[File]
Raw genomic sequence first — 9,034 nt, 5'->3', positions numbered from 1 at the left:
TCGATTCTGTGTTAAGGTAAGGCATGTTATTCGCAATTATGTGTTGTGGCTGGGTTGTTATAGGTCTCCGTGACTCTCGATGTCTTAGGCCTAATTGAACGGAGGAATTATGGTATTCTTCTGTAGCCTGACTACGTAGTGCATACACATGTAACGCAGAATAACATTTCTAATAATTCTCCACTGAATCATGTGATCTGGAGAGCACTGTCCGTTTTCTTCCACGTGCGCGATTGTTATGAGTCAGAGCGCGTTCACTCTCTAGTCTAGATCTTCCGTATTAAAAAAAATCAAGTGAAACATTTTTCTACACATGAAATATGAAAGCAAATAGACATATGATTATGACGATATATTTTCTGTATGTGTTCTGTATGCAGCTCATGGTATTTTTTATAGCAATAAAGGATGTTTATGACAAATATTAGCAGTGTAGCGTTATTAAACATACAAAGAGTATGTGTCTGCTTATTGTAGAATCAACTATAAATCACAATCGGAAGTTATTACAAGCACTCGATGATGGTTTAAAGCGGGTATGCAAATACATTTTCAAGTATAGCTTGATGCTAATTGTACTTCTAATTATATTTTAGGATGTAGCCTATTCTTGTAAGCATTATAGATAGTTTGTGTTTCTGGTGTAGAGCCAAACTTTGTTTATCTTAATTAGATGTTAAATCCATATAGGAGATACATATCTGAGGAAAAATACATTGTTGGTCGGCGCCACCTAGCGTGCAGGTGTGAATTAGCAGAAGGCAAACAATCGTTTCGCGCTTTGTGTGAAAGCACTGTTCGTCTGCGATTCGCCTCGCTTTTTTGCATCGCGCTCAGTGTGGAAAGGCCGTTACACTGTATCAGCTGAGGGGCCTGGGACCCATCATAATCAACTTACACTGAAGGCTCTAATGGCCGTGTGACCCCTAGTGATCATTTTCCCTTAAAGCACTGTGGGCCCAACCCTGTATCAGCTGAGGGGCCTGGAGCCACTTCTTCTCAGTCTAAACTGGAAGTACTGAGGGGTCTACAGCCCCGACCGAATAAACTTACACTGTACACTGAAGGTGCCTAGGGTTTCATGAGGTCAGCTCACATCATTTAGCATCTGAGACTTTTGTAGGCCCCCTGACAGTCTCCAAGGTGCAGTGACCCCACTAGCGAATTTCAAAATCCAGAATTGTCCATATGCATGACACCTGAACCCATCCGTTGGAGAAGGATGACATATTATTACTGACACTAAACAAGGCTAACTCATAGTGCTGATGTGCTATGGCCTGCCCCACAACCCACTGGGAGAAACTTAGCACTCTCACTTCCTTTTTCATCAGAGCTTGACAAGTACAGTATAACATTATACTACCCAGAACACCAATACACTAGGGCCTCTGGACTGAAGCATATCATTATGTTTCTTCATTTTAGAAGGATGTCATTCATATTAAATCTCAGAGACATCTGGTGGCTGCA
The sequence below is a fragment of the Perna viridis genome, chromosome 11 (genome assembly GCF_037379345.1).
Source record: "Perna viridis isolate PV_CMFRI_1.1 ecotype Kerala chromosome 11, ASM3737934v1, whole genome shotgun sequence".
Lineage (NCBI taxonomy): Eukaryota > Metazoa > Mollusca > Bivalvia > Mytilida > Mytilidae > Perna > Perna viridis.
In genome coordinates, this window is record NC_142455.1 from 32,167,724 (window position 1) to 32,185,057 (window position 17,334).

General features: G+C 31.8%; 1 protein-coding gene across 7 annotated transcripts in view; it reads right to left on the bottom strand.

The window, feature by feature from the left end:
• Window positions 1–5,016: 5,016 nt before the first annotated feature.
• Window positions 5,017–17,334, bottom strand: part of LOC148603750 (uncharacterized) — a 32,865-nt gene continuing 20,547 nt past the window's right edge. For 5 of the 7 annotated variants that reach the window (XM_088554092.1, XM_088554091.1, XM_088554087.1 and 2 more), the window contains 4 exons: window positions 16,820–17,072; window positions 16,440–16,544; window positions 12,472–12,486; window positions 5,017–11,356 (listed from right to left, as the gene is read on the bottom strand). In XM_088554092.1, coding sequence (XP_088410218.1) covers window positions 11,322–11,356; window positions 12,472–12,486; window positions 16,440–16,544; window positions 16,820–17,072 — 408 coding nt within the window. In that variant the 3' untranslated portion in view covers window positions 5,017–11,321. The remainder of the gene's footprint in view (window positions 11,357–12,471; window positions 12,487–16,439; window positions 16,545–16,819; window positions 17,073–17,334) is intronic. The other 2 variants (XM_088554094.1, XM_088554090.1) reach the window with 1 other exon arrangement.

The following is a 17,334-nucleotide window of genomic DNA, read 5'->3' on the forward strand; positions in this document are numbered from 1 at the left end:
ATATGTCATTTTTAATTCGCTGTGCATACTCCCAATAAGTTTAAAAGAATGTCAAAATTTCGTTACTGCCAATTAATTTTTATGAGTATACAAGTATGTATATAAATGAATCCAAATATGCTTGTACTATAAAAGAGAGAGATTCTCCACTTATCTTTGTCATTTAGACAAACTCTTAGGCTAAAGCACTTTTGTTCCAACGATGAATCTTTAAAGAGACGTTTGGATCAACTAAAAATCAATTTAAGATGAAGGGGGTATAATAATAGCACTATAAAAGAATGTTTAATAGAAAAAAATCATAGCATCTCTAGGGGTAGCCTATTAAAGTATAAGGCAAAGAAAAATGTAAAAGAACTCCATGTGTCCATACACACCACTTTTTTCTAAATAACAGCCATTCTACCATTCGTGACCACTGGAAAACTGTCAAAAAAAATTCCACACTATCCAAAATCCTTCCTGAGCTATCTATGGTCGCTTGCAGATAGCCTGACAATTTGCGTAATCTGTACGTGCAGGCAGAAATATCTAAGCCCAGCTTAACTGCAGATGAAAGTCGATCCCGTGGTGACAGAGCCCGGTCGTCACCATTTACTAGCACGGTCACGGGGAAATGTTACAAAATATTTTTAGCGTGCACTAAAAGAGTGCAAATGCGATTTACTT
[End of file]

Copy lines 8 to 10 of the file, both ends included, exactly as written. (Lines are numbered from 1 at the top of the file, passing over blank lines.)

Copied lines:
The window, feature by feature from the left end:
• Window positions 1–5,016: 5,016 nt before the first annotated feature.
• Window positions 5,017–17,334, bottom strand: part of LOC148603750 (uncharacterized) — a 32,865-nt gene continuing 20,547 nt past the window's right edge. For 5 of the 7 annotated variants that reach the window (XM_088554092.1, XM_088554091.1, XM_088554087.1 and 2 more), the window contains 4 exons: window positions 16,820–17,072; window positions 16,440–16,544; window positions 12,472–12,486; window positions 5,017–11,356 (listed from right to left, as the gene is read on the bottom strand). In XM_088554092.1, coding sequence (XP_088410218.1) covers window positions 11,322–11,356; window positions 12,472–12,486; window positions 16,440–16,544; window positions 16,820–17,072 — 408 coding nt within the window. In that variant the 3' untranslated portion in view covers window positions 5,017–11,321. The remainder of the gene's footprint in view (window positions 11,357–12,471; window positions 12,487–16,439; window positions 16,545–16,819; window positions 17,073–17,334) is intronic. The other 2 variants (XM_088554094.1, XM_088554090.1) reach the window with 1 other exon arrangement.